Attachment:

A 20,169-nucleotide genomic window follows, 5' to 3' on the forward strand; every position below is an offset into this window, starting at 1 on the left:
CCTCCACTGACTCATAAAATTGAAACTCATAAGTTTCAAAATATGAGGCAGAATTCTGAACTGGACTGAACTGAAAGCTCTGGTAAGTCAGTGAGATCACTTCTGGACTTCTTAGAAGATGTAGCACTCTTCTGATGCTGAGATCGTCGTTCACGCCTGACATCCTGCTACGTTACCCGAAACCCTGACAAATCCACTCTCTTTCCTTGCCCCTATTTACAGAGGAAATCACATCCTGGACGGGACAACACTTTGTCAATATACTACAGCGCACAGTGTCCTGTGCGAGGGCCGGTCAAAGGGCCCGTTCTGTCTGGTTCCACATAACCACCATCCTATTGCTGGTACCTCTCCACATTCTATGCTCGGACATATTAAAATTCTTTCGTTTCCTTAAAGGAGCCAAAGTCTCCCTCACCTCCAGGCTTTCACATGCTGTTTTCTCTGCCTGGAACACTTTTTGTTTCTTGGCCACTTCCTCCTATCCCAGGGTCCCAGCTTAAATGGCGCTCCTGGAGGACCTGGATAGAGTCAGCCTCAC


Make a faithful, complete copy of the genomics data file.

A 20,169-nucleotide genomic window follows, 5' to 3' on the forward strand; every position below is an offset into this window, starting at 1 on the left:
CCTCCACTGACTCATAAAATTGAAACTCATAAGTTTCAAAATATGAGGCAGAATTCTGAACTGGACTGAACTGAAAGCTCTGGTAAGTCAGTGAGATCACTTCTGGACTTCTTAGAAGATGTAGCACTCTTCTGATGCTGAGATCGTCGTTCACGCCTGACATCCTGCTACGTTACCCGAAACCCTGACAAATCCACTCTCTTTCCTTGCCCCTATTTACAGAGGAAATCACATCCTGGACGGGACAACACTTTGTCAATATACTACAGCGCACAGTGTCCTGTGCGAGGGCCGGTCAAAGGGCCCGTTCTGTCTGGTTCCACATAACCACCATCCTATTGCTGGTACCTCTCCACATTCTATGCTCGGACATATTAAAATTCTTTCGTTTCCTTAAAGGAGCCAAAGTCTCCCTCACCTCCAGGCTTTCACATGCTGTTTTCTCTGCCTGGAACACTTTTTGTTTCTTGGCCACTTCCTCCTATCCCAGGGTCCCAGCTTAAATGGCGCTCCTGGAGGACCTGGATAGAGTCAGCCTCAC